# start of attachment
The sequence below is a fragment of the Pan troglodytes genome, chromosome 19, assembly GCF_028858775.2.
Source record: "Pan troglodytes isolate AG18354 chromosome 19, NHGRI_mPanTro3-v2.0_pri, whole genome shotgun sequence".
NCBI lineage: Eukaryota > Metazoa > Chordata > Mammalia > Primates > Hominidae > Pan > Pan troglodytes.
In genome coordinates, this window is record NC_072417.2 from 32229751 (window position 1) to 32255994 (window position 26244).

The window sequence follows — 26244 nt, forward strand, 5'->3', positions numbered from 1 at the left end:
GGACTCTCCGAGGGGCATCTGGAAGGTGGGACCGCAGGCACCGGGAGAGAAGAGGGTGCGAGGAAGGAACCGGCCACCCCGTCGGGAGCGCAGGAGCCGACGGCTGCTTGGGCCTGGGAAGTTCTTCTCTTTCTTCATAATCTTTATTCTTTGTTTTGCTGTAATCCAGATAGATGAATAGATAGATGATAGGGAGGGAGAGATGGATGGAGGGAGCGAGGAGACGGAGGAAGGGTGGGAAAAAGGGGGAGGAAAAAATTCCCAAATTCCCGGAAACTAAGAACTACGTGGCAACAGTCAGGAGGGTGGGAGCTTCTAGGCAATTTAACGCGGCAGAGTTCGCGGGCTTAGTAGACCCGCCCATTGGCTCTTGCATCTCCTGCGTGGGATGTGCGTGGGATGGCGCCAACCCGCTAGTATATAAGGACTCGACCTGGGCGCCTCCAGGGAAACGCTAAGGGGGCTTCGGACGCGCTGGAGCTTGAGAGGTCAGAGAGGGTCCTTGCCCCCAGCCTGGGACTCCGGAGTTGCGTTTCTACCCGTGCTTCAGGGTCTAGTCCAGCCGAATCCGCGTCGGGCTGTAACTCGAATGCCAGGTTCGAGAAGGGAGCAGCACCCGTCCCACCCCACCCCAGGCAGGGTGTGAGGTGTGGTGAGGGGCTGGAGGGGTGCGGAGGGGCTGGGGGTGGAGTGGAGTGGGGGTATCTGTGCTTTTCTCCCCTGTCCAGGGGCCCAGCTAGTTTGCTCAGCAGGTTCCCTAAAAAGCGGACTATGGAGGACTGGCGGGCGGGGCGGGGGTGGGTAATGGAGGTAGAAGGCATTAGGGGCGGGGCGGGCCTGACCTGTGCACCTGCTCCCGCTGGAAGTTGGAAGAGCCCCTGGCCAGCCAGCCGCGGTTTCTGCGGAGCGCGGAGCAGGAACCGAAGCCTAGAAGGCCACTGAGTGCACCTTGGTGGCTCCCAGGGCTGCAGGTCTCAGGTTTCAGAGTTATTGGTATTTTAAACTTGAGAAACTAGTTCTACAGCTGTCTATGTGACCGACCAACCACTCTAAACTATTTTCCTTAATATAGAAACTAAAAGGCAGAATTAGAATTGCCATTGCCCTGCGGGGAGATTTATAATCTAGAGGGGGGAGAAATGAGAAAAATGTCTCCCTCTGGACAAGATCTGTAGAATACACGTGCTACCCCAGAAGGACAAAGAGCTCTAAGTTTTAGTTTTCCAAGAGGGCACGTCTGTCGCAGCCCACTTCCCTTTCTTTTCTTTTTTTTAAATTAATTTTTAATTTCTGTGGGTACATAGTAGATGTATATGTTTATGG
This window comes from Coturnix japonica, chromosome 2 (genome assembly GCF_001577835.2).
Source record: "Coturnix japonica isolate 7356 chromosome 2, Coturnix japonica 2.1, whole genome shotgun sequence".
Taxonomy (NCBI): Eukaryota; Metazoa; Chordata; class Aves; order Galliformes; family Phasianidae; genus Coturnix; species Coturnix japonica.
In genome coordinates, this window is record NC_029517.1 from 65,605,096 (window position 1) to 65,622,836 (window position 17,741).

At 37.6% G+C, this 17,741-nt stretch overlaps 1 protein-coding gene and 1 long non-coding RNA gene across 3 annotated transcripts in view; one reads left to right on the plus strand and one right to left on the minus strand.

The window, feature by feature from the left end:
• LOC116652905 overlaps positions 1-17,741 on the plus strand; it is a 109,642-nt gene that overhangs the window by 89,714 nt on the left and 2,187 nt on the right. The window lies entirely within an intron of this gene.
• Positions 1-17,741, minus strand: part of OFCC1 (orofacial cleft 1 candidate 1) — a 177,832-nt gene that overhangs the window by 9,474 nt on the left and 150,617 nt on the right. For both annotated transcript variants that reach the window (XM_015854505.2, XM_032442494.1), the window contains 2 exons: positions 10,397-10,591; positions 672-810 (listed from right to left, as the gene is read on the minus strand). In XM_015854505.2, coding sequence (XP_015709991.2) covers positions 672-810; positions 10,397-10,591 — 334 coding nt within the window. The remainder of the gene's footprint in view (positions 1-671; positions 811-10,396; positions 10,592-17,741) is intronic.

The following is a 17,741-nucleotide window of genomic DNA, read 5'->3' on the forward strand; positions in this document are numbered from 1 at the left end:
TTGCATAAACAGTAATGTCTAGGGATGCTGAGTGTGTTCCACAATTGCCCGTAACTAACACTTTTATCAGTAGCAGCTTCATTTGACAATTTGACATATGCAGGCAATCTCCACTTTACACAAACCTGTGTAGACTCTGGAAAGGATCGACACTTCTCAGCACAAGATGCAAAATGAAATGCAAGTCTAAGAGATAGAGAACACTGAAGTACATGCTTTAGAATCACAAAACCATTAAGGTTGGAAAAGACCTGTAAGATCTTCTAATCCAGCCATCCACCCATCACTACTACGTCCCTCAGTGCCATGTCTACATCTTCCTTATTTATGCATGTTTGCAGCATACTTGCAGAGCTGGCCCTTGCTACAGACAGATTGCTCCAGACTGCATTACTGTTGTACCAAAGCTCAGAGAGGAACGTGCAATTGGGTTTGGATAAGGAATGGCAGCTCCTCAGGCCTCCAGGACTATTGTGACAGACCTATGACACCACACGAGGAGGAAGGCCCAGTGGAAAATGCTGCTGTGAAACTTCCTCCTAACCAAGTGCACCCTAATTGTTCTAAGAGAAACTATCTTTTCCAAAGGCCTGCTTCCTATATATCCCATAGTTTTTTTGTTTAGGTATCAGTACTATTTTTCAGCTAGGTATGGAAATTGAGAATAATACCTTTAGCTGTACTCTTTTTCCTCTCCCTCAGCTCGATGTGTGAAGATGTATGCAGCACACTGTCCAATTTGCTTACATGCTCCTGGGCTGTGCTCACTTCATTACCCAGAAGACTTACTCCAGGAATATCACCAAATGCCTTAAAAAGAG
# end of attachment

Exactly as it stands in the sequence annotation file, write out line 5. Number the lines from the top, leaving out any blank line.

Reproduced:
The window sequence follows — 26244 nt, forward strand, 5'->3', positions numbered from 1 at the left end: